The nightly Eyewitness News debuted in 1982 having evolved out of TV2’s twice weekly current affairs show of the same name. Screening at 9.30pm, it moved to TV One before being axed in 1990 in favour of a later One News bulletin. Two of the key moments in the political turmoil of 1984 played out in front of its cameras — PM Robert Muldoon’s calling of the snap election and his devaluation interview which sparked an economic and constitutional crisis. Reporter Rod Vaughan also received his infamous bloody nose from Bob Jones while on an Eyewitness story.
In 1975 TV One launched with a flagship 6.30 news bulletin which went largely unchanged with the move to TVNZ in 1980. In a 1987 revamp, it became the Network News with dual newsreaders Judy Bailey and Neil Billington (replaced by Richard Long). In 1988, the half hour programme moved to 6pm. With the advent of TV3 in late 1989, it was rebranded One Network News; and, from 1995, extended to an hour. The ill-fated replacing of Long with John Hawkesby in 1999 saw it make headlines rather than report them. In 1999, there was another name change to One News.
Independent channel TV3 launched its prime time bulletin on 27 November 1989. The flagship 6pm bulletin — originally called 3 National News — was anchored by ex state TV legend Philip Sherry, with Greg Clark handling sports. Sherry was replaced by Joanna Paul, then another ex TVNZ anchor, John Hawkesby. A 1998 revamp saw Carol Hirschfeld and John Campbell take on dual anchor roles. Their move to Campbell Live in 2005 opened the doors for a decade-long run by Hilary Barry and Mike McRoberts. In 2016 Mediaworks rebranded its news service — and the slot — as Newshub.
When television began broadcasting in Auckland in 1960, the news consisted of a days old bulletin from the BBC in London. A locally-compiled bulletin began before the end of the year, with occasional locally-filmed items. From 1962 to 1969 a five minute news summary screened at 7pm, with the longer NZBC Newsreel following at 8. TV news expanded rapidly through the 60s, with the NZBC setting up a network of newsrooms in the main centres. November 1969 marked the first time a shared news broadcast played nationwide, with the launch of the NZBC Network News.
This mid '70s ad campaign, made by the National Film Unit for the Tourist and Publicity Department, was aimed at the domestic market and offers nostalgic delights aplenty. 'Nightlife' focused on city bars and clubs, and 'Oldies' showcased options for retirees (scenic bus tours). Another version urged families to ditch the car (amidst the oil crisis) and take public transport to see the country; and in a classic of the genre pop star Craig Scott was a beach pied piper for adoring young Kiwis: "We're in God's own country, we gotta take the tiiiime ...".
In this satire series presenter Jeremy Wells — channelling Kenneth B Cumberland (of Landmarks fame) — examines NZ history in a mock-revisionist manner, poking fun at the pretence of the past. From the makers of Eating Media Lunch, the show is self-described as “the most important series in the history of history”. Each episode tackles the big issues, including ‘Crime’, ‘Visitors’, ‘Trouble’ and ‘Evil’. The show draws its material mostly from television archive basements, with the odd piece of fakery and animation thrown in. Michael King this defiantly ain't!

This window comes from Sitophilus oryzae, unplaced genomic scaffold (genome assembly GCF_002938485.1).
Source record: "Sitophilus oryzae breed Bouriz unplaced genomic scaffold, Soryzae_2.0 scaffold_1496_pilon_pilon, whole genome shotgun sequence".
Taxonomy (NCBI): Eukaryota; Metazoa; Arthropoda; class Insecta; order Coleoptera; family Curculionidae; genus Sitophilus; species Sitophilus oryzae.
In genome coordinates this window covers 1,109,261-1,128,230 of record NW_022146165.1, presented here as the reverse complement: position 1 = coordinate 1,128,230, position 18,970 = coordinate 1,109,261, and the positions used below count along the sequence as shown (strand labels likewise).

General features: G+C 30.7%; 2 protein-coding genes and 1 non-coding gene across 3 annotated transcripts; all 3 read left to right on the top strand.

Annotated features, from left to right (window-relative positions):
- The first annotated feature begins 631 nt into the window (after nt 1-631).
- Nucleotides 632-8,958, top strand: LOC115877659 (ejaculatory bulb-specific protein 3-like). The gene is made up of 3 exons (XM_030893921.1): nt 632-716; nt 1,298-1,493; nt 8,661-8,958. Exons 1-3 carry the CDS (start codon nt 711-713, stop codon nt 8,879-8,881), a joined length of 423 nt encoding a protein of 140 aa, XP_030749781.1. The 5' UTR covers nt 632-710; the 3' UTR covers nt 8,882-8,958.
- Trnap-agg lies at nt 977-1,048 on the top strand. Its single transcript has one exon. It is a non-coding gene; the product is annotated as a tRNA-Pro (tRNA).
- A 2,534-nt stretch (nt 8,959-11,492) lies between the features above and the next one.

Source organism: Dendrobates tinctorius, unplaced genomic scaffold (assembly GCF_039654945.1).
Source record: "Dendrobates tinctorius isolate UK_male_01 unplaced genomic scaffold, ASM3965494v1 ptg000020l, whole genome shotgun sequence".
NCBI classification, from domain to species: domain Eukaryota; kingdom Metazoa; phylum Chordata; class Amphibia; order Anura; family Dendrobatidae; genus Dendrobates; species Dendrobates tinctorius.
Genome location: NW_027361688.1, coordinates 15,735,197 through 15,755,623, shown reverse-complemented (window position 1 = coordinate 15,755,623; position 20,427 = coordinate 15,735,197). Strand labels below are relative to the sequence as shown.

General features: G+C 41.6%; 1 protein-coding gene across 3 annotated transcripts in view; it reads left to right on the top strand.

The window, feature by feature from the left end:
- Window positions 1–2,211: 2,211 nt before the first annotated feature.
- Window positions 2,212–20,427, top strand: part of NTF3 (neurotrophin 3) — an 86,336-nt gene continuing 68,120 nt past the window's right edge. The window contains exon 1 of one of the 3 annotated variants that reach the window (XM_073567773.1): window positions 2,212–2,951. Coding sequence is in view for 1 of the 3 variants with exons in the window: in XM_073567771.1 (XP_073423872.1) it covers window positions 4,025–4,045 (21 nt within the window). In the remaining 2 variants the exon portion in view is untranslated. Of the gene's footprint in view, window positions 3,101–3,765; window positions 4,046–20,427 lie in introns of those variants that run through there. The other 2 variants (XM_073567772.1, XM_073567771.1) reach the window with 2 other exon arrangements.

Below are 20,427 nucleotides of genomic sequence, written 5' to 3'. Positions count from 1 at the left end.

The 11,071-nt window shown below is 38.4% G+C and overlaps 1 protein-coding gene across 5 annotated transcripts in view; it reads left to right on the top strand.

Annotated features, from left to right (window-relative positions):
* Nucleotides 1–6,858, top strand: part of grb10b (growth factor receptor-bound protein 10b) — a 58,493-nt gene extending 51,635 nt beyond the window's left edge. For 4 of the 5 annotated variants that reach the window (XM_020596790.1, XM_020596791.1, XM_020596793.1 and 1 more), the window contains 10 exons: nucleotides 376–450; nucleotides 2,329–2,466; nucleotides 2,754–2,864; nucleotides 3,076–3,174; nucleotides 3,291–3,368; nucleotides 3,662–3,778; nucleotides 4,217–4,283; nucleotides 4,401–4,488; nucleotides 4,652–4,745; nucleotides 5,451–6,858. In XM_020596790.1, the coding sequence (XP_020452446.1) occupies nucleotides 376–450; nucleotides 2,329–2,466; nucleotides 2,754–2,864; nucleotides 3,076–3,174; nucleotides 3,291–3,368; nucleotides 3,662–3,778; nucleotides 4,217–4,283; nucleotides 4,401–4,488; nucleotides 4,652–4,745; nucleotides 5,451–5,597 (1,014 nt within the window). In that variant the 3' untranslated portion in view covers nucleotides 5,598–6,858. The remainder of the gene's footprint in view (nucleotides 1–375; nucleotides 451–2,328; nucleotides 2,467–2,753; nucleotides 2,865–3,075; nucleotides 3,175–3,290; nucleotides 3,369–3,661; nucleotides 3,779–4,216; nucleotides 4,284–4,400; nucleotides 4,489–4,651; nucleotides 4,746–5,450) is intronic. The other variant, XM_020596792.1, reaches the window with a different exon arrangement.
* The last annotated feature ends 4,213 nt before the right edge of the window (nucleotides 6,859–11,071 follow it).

This documentary series was presented by the legendary Selwyn Toogood. These New Zealanders was one of Toogood's first appearances for television, having previously become a household name as a radio host. The National Film Unit production was part-documentary, part-magazine, and part-travelogue, and took Toogood to six towns to capture their character and people. The towns visited were Gore, Benmore, Motueka, Huntly, Gisborne and Taupō. It provides a fascinating perspective of New Zealand life in the 1960s.
Five-part series The New Zealand Wars took a new look at the history of Māori vs Pākehā armed conflict. It was presented by historian James Belich, who with his arm-waving zeal proved a persuasive on-screen presence: "we don't need to look overseas for our Robin Hood, our Genghis Khan, Joan of Arc, or Gandhi". The popular series reframed NZ history, and its stories of Hōne Heke, Governor Grey, Tītokowaru, Te Whiti, Von Tempsky and Te Kooti, easily affirmed Belich's conviction. The New Zealand Wars was judged Best Documentary at the 1998 Qantas Media Awards.
Based on the hugely successful Got Talent franchise created by Simon Cowell, this nationwide TV talent quest first screened on Prime for one season in 2008. It was revived by TV One in 2012 and 2013. The Prime hosts were Andrew Mulligan and radio DJ Jason Reeves, with judges Miriama Smith, Paul Ellis and Richard Driver. From 2012 the host was Tamaiti Coffey, with model/actor Rachel Hunter, Opshop frontman Jason Kerrison and UB40's Ali Campbell as judges. American choreographer Cris Judd replaced Campbell for the 2013 series.
This popular series was an early NZBC "pictorial magazine" show that explored "New Zealand’s backyard". Synonymous with producer Conon Fraser, the it was a staple of Sunday night 60s TV. Subjects ranged from Chatham Islands lobster fisheries, to Central Otago frost fires, to Miss New Zealand contestants. The show was praised in a 1968 NZ TV Weekly review as breaking new ground in relying more on imagery and interviewees' reflective voice-overs than (then usual) omniscient narration: "one of the few pure Television productions to have originated within the NZBC."